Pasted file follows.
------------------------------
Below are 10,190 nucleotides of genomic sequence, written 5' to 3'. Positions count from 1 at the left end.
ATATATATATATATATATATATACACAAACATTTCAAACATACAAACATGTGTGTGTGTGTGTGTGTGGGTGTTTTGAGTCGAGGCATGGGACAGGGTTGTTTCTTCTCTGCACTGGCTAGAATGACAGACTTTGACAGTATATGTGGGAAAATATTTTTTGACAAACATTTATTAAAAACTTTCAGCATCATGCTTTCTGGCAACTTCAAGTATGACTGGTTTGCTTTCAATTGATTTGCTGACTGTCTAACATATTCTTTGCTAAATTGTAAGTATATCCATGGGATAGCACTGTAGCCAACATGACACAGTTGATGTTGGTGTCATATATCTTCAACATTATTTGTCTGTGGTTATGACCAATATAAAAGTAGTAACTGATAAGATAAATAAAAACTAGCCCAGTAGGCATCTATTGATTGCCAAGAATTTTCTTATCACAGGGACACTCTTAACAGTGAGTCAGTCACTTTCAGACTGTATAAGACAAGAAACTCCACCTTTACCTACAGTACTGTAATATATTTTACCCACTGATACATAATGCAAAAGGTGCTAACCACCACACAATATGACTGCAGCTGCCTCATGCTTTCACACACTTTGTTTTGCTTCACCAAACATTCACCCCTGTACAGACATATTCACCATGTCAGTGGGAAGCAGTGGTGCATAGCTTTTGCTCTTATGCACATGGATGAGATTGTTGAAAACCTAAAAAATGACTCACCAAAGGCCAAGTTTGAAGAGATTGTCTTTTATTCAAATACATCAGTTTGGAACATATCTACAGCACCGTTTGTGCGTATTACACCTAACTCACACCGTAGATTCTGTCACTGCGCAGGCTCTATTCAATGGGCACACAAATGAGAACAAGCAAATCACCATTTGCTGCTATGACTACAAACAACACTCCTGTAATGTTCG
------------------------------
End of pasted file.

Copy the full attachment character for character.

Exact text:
Below are 10,190 nucleotides of genomic sequence, written 5' to 3'. Positions count from 1 at the left end.
ATATATATATATATATATATATACACAAACATTTCAAACATACAAACATGTGTGTGTGTGTGTGTGTGGGTGTTTTGAGTCGAGGCATGGGACAGGGTTGTTTCTTCTCTGCACTGGCTAGAATGACAGACTTTGACAGTATATGTGGGAAAATATTTTTTGACAAACATTTATTAAAAACTTTCAGCATCATGCTTTCTGGCAACTTCAAGTATGACTGGTTTGCTTTCAATTGATTTGCTGACTGTCTAACATATTCTTTGCTAAATTGTAAGTATATCCATGGGATAGCACTGTAGCCAACATGACACAGTTGATGTTGGTGTCATATATCTTCAACATTATTTGTCTGTGGTTATGACCAATATAAAAGTAGTAACTGATAAGATAAATAAAAACTAGCCCAGTAGGCATCTATTGATTGCCAAGAATTTTCTTATCACAGGGACACTCTTAACAGTGAGTCAGTCACTTTCAGACTGTATAAGACAAGAAACTCCACCTTTACCTACAGTACTGTAATATATTTTACCCACTGATACATAATGCAAAAGGTGCTAACCACCACACAATATGACTGCAGCTGCCTCATGCTTTCACACACTTTGTTTTGCTTCACCAAACATTCACCCCTGTACAGACATATTCACCATGTCAGTGGGAAGCAGTGGTGCATAGCTTTTGCTCTTATGCACATGGATGAGATTGTTGAAAACCTAAAAAATGACTCACCAAAGGCCAAGTTTGAAGAGATTGTCTTTTATTCAAATACATCAGTTTGGAACATATCTACAGCACCGTTTGTGCGTATTACACCTAACTCACACCGTAGATTCTGTCACTGCGCAGGCTCTATTCAATGGGCACACAAATGAGAACAAGCAAATCACCATTTGCTGCTATGACTACAAACAACACTCCTGTAATGTTCG